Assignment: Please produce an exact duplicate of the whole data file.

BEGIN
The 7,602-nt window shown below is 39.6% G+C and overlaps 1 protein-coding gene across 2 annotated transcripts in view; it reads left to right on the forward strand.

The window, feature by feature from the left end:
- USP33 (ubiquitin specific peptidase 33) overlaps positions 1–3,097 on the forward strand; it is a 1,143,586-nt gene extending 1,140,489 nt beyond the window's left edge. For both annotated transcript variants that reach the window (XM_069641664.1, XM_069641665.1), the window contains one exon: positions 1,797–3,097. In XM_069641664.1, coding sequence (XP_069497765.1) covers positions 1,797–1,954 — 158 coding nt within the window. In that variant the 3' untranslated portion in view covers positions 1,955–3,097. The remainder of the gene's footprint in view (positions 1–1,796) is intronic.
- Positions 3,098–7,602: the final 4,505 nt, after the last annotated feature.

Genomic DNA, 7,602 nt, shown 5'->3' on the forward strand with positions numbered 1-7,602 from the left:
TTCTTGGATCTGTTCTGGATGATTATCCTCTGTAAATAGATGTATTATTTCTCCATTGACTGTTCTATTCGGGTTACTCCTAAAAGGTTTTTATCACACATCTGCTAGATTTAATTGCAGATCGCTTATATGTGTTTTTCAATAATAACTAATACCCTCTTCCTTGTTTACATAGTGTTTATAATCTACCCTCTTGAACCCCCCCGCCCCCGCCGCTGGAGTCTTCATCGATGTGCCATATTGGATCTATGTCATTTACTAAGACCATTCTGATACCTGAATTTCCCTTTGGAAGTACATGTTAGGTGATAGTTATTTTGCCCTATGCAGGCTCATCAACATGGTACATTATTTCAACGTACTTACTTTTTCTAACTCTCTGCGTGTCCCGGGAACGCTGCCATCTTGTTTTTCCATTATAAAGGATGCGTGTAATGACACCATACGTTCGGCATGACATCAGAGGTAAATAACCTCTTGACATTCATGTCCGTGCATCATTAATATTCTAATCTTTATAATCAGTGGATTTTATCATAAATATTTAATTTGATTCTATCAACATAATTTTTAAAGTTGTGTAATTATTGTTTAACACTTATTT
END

The 7,602-nt window shown below is 39.6% G+C and overlaps 1 protein-coding gene across 2 annotated transcripts in view; it reads left to right on the forward strand.

The window, feature by feature from the left end:
- USP33 (ubiquitin specific peptidase 33) overlaps positions 1–3,097 on the forward strand; it is a 1,143,586-nt gene extending 1,140,489 nt beyond the window's left edge. For both annotated transcript variants that reach the window (XM_069641664.1, XM_069641665.1), the window contains one exon: positions 1,797–3,097. In XM_069641664.1, coding sequence (XP_069497765.1) covers positions 1,797–1,954 — 158 coding nt within the window. In that variant the 3' untranslated portion in view covers positions 1,955–3,097. The remainder of the gene's footprint in view (positions 1–1,796) is intronic.
- Positions 3,098–7,602: the final 4,505 nt, after the last annotated feature.

Genomic DNA, 7,602 nt, shown 5'->3' on the forward strand with positions numbered 1-7,602 from the left:
TTCTTGGATCTGTTCTGGATGATTATCCTCTGTAAATAGATGTATTATTTCTCCATTGACTGTTCTATTCGGGTTACTCCTAAAAGGTTTTTATCACACATCTGCTAGATTTAATTGCAGATCGCTTATATGTGTTTTTCAATAATAACTAATACCCTCTTCCTTGTTTACATAGTGTTTATAATCTACCCTCTTGAACCCCCCCGCCCCCGCCGCTGGAGTCTTCATCGATGTGCCATATTGGATCTATGTCATTTACTAAGACCATTCTGATACCTGAATTTCCCTTTGGAAGTACATGTTAGGTGATAGTTATTTTGCCCTATGCAGGCTCATCAACATGGTACATTATTTCAACGTACTTACTTTTTCTAACTCTCTGCGTGTCCCGGGAACGCTGCCATCTTGTTTTTCCATTATAAAGGATGCGTGTAATGACACCATACGTTCGGCATGACATCAGAGGTAAATAACCTCTTGACATTCATGTCCGTGCATCATTAATATTCTAATCTTTATAATCAGTGGATTTTATCATAAATATTTAATTTGATTCTATCAACATAATTTTTAAAGTTGTGTAATTATTGTTTAACACTTATTT